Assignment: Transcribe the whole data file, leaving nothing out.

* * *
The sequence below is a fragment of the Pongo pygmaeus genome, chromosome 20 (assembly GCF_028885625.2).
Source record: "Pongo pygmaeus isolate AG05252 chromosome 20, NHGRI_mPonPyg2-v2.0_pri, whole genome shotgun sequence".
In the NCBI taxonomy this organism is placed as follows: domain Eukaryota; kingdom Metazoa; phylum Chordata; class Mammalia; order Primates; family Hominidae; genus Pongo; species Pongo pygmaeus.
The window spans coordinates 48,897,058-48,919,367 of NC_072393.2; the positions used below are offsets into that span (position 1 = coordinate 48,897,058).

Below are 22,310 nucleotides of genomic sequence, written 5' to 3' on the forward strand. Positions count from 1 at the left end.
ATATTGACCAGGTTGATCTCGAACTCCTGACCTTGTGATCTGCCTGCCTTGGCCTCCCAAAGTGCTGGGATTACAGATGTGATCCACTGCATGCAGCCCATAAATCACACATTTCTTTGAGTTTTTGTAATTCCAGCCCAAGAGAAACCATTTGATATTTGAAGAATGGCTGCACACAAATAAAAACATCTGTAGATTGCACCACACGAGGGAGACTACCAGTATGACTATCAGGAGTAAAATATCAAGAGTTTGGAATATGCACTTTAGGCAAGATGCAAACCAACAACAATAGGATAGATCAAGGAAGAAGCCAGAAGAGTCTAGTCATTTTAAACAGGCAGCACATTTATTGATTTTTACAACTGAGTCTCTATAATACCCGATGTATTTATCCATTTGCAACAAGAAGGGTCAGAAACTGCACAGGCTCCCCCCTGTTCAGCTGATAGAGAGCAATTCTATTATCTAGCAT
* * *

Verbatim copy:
The sequence below is a fragment of the Pongo pygmaeus genome, chromosome 20 (assembly GCF_028885625.2).
Source record: "Pongo pygmaeus isolate AG05252 chromosome 20, NHGRI_mPonPyg2-v2.0_pri, whole genome shotgun sequence".
In the NCBI taxonomy this organism is placed as follows: domain Eukaryota; kingdom Metazoa; phylum Chordata; class Mammalia; order Primates; family Hominidae; genus Pongo; species Pongo pygmaeus.
The window spans coordinates 48,897,058-48,919,367 of NC_072393.2; the positions used below are offsets into that span (position 1 = coordinate 48,897,058).

Below are 22,310 nucleotides of genomic sequence, written 5' to 3' on the forward strand. Positions count from 1 at the left end.
ATATTGACCAGGTTGATCTCGAACTCCTGACCTTGTGATCTGCCTGCCTTGGCCTCCCAAAGTGCTGGGATTACAGATGTGATCCACTGCATGCAGCCCATAAATCACACATTTCTTTGAGTTTTTGTAATTCCAGCCCAAGAGAAACCATTTGATATTTGAAGAATGGCTGCACACAAATAAAAACATCTGTAGATTGCACCACACGAGGGAGACTACCAGTATGACTATCAGGAGTAAAATATCAAGAGTTTGGAATATGCACTTTAGGCAAGATGCAAACCAACAACAATAGGATAGATCAAGGAAGAAGCCAGAAGAGTCTAGTCATTTTAAACAGGCAGCACATTTATTGATTTTTACAACTGAGTCTCTATAATACCCGATGTATTTATCCATTTGCAACAAGAAGGGTCAGAAACTGCACAGGCTCCCCCCTGTTCAGCTGATAGAGAGCAATTCTATTATCTAGCAT